Velvet and Velour - All you need to know

We're passionate about fabric at Sew Me Sunshine. Here's our guide to everything velvet & velour, and tips on how to sew with this type of dressmaking fabric.


Velvet is a woven fabric with a short dense pile which gives it a luxurious soft feel. Velvets have a good amount of drape. Velvet does not have a natural stretch but can have elastane woven into the fabric to give it some stretch whereas velour is a plush knit fabric that has a natural stretch.


  • Velvet is a woven fabric, it can have elastane added to it which results in the velvet having a slight stretch 
  • Velvet is a luxurious fabric 
  • Velvet is soft and has a short dense cut pile surface 
  • Velvet can be made from silk, viscose or polyester
  • Types of velvet:
    • crushed velvet - the surface of the velvet is intentionally crushed, which results in more reflection of light from the napped surface 
    • burnout velvet - sections are burnout which introduces a pattern onto the fabric
    • two colour velvet - the ground fabric is a different colour to the cut pile
  • Pros:
    • Luxurious soft handle 
    • Good drape
    • Reverse doesn't have a nap
  • Cons:
    • The direction of the nap needs to be considered when cutting out your project and sewing with it 
    • Seams are difficult to press due to the nap


  • Velour can be knitted or woven but is most often knitted
  • It has a deeper (longer) nap than velvet 
  • Velour can be made from polyester or cotton or a blend of the two
  • Pros:
    • Knitted velour is easy to fit 
    • More durable than velvet
    • Soft 
  • Cons:
    • The direction of the nap needs to be considered 
    • It is bulky to sew and may require a walking foot 




  • Pre wash your fabric
  • Decide on the direction of the nap - you can determine the direction of the nap by running your hand across the fabric. The fabric will feel smoother if you run your hand in the direction of the nap, and rougher when your hand runs against it. Once you have decided which way you would like the nap to run then you have to take this into account when cutting out your project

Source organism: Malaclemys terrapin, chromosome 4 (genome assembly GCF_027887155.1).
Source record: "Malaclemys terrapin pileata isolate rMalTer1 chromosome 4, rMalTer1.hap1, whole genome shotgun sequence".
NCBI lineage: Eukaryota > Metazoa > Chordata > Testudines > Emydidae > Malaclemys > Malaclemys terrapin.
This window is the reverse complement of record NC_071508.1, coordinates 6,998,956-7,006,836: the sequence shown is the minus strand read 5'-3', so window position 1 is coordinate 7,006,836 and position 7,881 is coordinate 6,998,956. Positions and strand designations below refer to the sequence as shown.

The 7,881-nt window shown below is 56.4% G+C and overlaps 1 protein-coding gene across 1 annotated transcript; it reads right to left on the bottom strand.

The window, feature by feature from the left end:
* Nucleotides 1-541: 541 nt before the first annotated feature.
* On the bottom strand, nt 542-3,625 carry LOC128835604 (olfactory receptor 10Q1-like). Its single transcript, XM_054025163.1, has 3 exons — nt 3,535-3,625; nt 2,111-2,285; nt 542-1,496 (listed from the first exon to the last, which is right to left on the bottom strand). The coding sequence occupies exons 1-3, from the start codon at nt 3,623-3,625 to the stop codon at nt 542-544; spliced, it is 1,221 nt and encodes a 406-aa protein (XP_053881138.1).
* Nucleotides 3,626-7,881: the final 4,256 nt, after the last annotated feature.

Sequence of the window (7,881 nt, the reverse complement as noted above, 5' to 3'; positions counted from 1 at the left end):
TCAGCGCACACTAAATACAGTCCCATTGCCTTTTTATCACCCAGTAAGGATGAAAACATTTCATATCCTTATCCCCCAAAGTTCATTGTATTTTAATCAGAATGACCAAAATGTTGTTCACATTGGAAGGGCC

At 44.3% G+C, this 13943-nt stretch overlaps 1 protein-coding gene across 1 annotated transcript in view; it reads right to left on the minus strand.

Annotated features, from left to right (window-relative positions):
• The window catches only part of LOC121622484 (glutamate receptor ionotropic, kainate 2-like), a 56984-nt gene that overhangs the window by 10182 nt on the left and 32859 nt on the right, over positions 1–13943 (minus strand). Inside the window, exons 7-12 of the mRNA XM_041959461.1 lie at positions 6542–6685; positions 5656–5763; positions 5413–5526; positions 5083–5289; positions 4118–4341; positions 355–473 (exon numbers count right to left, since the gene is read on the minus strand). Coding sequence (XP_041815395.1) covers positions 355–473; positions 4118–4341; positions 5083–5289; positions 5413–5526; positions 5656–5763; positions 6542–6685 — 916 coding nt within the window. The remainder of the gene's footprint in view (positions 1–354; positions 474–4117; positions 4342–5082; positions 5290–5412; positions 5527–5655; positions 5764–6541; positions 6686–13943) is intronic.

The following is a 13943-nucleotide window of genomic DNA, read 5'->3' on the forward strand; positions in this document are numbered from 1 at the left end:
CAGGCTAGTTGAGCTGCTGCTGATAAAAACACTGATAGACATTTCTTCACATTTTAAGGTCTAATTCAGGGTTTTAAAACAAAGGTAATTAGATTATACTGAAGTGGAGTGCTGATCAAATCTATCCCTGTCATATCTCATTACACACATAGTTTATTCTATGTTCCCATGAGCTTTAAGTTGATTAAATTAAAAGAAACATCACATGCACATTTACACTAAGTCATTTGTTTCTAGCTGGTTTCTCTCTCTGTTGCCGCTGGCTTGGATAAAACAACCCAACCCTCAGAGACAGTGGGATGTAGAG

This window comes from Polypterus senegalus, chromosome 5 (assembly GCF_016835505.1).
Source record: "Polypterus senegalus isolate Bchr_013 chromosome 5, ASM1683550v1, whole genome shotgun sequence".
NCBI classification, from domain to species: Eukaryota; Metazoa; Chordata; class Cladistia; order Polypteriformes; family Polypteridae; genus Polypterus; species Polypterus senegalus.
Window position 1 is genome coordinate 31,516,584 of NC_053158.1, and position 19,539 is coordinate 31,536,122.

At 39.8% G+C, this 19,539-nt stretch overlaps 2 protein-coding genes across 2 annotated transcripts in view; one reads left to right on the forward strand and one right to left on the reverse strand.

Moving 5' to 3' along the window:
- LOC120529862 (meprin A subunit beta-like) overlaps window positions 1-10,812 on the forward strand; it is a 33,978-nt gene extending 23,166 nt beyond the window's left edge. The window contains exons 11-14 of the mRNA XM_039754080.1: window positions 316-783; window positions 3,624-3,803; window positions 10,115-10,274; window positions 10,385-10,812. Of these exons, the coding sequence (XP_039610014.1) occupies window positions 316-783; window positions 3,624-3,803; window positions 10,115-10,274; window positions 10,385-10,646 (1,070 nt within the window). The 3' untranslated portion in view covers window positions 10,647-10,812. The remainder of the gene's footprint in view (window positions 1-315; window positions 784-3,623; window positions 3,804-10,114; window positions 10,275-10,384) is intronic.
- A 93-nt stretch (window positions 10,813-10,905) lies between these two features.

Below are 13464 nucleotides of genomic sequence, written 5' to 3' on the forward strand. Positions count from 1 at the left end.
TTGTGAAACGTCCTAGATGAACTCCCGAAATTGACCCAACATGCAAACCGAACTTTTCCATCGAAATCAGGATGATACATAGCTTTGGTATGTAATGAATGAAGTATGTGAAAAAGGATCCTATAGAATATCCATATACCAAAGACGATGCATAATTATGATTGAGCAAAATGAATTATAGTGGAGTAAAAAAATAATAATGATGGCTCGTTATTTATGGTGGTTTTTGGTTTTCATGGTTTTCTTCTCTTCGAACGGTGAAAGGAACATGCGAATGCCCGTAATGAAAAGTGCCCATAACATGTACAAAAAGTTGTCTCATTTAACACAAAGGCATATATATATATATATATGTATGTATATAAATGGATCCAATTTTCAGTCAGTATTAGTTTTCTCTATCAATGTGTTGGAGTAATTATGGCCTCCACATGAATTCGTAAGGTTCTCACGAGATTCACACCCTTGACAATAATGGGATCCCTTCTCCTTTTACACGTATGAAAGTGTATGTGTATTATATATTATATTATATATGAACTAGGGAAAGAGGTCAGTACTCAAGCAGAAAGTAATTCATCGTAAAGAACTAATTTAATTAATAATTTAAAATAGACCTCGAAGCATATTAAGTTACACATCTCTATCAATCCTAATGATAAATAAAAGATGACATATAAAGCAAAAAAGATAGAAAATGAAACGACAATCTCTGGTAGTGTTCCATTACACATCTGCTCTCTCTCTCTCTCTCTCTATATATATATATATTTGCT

• Lay your fabric right side down and cut your project out in single layers (do not cut your project out on the fold)
  • Make sure all pattern pieces are facing the same way 
  • Use fine pins when pinning the pattern paper to the fabric
  • You may need to loosen the tension on your sewing machine or use a longer stitch length due to the extra bulk from the fabric's pile
  • Lower your pressure foot pressure 
  • A walking foot can help to stop the fabric from 'creeping' whilst sewing
  • Sew in the direction of the pile, use either a universal or stretch size 80 needle depending on whether the fabric is knitted or woven 
  • Keep seam finishing simple, avoid French Seams and opt for using your overlocker or a zigzag stitch
  • Be careful when pressing your velvet or velour as it can damage the fabric, place some fabric over the area you wish to press and hover the iron over it using the steam. You can also finger press any seams
  • Always hang your final garment before hemming
  • When hemming finish the edge with an overlocker or if you don't have one then use an overlock stitch on your sewing machine and then hand sew the hem in place. By opting for a blind hem or single fold hem this avoids bulk

If you have any questions or want to learn more, you can contact Team Sunshine at

You can find all of our velvet and velour fabrics on our website.

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